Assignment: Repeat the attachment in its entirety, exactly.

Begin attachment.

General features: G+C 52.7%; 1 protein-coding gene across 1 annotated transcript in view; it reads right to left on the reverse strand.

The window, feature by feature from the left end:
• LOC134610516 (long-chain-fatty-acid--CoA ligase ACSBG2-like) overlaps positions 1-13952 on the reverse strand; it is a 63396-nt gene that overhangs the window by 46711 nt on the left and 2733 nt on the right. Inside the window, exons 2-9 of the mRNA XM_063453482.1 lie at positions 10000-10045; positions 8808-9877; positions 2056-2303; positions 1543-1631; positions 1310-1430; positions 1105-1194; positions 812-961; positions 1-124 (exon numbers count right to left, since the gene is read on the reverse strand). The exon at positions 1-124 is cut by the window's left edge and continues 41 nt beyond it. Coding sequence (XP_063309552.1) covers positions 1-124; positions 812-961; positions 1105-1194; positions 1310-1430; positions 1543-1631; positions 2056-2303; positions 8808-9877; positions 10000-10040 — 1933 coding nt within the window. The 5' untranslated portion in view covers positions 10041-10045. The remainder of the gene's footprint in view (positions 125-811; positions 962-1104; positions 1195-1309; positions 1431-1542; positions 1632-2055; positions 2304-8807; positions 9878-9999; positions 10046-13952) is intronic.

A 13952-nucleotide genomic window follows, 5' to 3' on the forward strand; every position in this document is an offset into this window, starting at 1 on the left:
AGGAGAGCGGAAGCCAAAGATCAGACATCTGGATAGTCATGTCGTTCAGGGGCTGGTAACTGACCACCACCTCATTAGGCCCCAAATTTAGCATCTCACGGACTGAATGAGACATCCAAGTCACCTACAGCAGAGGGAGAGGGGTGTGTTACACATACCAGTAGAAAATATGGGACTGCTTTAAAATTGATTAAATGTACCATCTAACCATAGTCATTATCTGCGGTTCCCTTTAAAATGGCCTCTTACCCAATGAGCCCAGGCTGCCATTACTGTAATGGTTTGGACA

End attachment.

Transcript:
General features: G+C 52.7%; 1 protein-coding gene across 1 annotated transcript in view; it reads right to left on the reverse strand.

The window, feature by feature from the left end:
• LOC134610516 (long-chain-fatty-acid--CoA ligase ACSBG2-like) overlaps positions 1-13952 on the reverse strand; it is a 63396-nt gene that overhangs the window by 46711 nt on the left and 2733 nt on the right. Inside the window, exons 2-9 of the mRNA XM_063453482.1 lie at positions 10000-10045; positions 8808-9877; positions 2056-2303; positions 1543-1631; positions 1310-1430; positions 1105-1194; positions 812-961; positions 1-124 (exon numbers count right to left, since the gene is read on the reverse strand). The exon at positions 1-124 is cut by the window's left edge and continues 41 nt beyond it. Coding sequence (XP_063309552.1) covers positions 1-124; positions 812-961; positions 1105-1194; positions 1310-1430; positions 1543-1631; positions 2056-2303; positions 8808-9877; positions 10000-10040 — 1933 coding nt within the window. The 5' untranslated portion in view covers positions 10041-10045. The remainder of the gene's footprint in view (positions 125-811; positions 962-1104; positions 1195-1309; positions 1431-1542; positions 1632-2055; positions 2304-8807; positions 9878-9999; positions 10046-13952) is intronic.

A 13952-nucleotide genomic window follows, 5' to 3' on the forward strand; every position in this document is an offset into this window, starting at 1 on the left:
AGGAGAGCGGAAGCCAAAGATCAGACATCTGGATAGTCATGTCGTTCAGGGGCTGGTAACTGACCACCACCTCATTAGGCCCCAAATTTAGCATCTCACGGACTGAATGAGACATCCAAGTCACCTACAGCAGAGGGAGAGGGGTGTGTTACACATACCAGTAGAAAATATGGGACTGCTTTAAAATTGATTAAATGTACCATCTAACCATAGTCATTATCTGCGGTTCCCTTTAAAATGGCCTCTTACCCAATGAGCCCAGGCTGCCATTACTGTAATGGTTTGGACA